“Strictly Biomedical? Sketching the Ethics of the Big Data Ecosystem in Biomedicine”

Effy Vayena, Urs Gasser

Research output: Chapter in Book/Report/Conference proceedingChapterpeer-review

21 Scopus citations

Abstract

In today’s ever evolving data ecosystem it is evident that data generated for a wide range of purposes unrelated to biomedicine possess tremendous potential value for biomedical research. Analyses of our Google searches, social media content, loyalty card points and the like are used to draw a fairly accurate picture of our health, our future health, our attitudes towards vaccination, disease outbreaks within a county and epidemic trajectories in other continents. These data sets are different from traditional biomedical data, if a biomedical purpose is the categorical variable. Yet the results their analyses yield are of serious biomedical relevance. This paper discusses important but unresolved challenges within typical biomedical data, and it explores examples of non-biomedical Big Data with high biomedical value, including the specific conundrums these engender, especially when we apply biomedical data concepts to them. It also highlights the “digital phenotype” project, illustrating the Big Data ecosystem in action and an approach believed as likely to yield biomedical and health knowledge. We argue that to address the challenges and make full use of the opportunities that Big Data offers to biomedicine, a new ethical framework taking a data ecosystem approach is urgently needed. We conclude by discussing key components, design requirements and substantive normative elements of such a framework.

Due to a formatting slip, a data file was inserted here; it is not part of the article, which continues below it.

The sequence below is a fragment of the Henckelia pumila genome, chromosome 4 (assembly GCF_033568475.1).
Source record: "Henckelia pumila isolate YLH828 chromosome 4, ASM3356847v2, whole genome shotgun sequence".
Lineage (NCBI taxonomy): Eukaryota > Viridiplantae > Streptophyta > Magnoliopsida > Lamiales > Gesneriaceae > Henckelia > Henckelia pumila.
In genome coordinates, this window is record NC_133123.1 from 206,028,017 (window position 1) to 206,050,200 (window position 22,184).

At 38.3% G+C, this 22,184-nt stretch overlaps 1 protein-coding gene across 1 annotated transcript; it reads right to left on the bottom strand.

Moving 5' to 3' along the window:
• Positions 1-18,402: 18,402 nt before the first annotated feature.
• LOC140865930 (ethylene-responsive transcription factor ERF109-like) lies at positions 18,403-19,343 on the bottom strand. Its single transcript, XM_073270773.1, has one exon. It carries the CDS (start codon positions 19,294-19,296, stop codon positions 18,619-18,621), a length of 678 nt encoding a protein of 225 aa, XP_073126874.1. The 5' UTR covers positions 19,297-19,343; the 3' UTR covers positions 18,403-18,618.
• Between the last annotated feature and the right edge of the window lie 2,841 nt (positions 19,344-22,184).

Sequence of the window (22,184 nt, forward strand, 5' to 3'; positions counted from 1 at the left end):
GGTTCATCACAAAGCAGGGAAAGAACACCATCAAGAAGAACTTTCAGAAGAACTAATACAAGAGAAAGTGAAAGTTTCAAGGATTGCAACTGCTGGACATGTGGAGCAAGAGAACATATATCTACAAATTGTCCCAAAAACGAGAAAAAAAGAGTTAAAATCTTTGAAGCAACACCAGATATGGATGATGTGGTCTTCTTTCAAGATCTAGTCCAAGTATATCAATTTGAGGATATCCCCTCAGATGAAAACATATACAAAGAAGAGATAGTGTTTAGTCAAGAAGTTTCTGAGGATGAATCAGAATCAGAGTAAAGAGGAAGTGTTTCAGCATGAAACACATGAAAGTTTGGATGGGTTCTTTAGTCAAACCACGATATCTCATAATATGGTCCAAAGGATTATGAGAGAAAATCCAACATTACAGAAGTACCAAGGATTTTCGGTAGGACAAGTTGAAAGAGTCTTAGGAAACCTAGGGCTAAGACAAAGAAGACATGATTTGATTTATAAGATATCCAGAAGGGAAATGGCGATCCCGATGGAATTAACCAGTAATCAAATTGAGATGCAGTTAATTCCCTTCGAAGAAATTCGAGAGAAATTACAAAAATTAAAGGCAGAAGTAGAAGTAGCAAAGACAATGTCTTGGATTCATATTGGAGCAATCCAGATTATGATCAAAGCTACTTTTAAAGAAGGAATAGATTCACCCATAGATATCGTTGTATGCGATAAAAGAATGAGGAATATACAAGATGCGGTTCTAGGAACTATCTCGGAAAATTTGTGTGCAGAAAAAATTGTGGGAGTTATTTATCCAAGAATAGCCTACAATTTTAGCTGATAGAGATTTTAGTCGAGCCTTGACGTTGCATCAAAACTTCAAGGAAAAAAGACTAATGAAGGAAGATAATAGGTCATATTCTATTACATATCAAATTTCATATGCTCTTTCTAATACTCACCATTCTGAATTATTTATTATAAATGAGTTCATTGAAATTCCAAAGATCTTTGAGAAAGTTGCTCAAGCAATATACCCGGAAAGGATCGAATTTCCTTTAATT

Original languageEnglish
Title of host publicationLaw, Governance and Technology Series
PublisherSpringer Science and Business Media B.V.
Pages17-39
Number of pages23
DOIs
StatePublished - 2016
Externally publishedYes

Publication series

NameLaw, Governance and Technology Series
Volume29
ISSN (Print)2352-1902
ISSN (Electronic)2352-1910

Keywords

  • Biomedical Data
  • Ethical Framework
  • Mobile Phone Data
  • Personal Health Information
  • Privacy Risk

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